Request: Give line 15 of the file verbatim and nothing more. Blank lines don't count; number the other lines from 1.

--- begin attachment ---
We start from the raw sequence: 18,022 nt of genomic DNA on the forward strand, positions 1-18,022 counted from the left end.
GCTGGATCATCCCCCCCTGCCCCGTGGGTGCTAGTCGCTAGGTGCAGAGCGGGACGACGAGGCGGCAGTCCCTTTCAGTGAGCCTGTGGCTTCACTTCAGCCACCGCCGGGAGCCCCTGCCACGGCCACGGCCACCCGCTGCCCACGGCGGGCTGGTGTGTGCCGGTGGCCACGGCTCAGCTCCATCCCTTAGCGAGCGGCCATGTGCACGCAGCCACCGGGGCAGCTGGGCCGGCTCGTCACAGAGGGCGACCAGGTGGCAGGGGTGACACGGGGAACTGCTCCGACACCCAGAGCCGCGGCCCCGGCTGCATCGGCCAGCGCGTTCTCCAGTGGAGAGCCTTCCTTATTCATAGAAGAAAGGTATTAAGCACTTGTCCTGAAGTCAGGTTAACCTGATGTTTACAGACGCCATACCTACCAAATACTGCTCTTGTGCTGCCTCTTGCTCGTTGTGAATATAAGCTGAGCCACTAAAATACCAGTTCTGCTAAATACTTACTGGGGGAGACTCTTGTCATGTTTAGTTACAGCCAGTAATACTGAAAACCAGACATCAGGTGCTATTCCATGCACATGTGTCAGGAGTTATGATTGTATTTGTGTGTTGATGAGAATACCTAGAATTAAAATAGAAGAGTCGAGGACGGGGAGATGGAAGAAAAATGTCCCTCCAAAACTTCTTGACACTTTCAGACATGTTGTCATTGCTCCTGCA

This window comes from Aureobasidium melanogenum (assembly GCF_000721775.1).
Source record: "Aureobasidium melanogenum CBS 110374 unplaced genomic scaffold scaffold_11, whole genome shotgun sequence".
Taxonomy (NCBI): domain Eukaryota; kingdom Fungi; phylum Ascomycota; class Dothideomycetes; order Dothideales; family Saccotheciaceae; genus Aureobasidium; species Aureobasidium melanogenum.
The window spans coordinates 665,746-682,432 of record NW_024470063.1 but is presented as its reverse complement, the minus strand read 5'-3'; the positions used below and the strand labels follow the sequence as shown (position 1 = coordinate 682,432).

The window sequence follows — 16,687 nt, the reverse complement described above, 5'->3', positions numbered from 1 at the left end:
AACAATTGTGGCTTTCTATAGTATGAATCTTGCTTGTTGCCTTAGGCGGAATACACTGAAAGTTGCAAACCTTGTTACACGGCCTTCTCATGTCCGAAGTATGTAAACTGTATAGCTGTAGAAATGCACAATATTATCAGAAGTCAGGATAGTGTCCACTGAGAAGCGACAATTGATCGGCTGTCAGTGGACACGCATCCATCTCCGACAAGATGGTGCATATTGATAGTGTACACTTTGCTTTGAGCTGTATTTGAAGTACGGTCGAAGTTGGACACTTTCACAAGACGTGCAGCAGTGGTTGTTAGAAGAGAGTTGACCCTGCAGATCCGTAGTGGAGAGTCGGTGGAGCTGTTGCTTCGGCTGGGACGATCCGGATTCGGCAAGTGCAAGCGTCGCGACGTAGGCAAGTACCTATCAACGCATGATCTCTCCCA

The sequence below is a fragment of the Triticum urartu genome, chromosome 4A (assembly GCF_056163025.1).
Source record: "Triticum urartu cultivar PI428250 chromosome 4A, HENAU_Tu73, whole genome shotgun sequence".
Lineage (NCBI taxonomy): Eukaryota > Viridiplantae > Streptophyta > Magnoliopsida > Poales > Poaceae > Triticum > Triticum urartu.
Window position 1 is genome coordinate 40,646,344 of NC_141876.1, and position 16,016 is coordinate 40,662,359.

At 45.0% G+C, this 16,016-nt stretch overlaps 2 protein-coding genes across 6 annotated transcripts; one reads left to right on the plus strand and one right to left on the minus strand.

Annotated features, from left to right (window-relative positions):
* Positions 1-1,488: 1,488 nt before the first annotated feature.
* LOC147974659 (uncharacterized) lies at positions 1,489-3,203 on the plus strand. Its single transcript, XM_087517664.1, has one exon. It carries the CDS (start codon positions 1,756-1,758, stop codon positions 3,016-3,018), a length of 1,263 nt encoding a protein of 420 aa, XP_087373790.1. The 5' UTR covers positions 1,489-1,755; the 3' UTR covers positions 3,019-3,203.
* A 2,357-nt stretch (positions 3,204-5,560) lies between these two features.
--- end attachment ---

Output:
* Positions 1-1,488: 1,488 nt before the first annotated feature.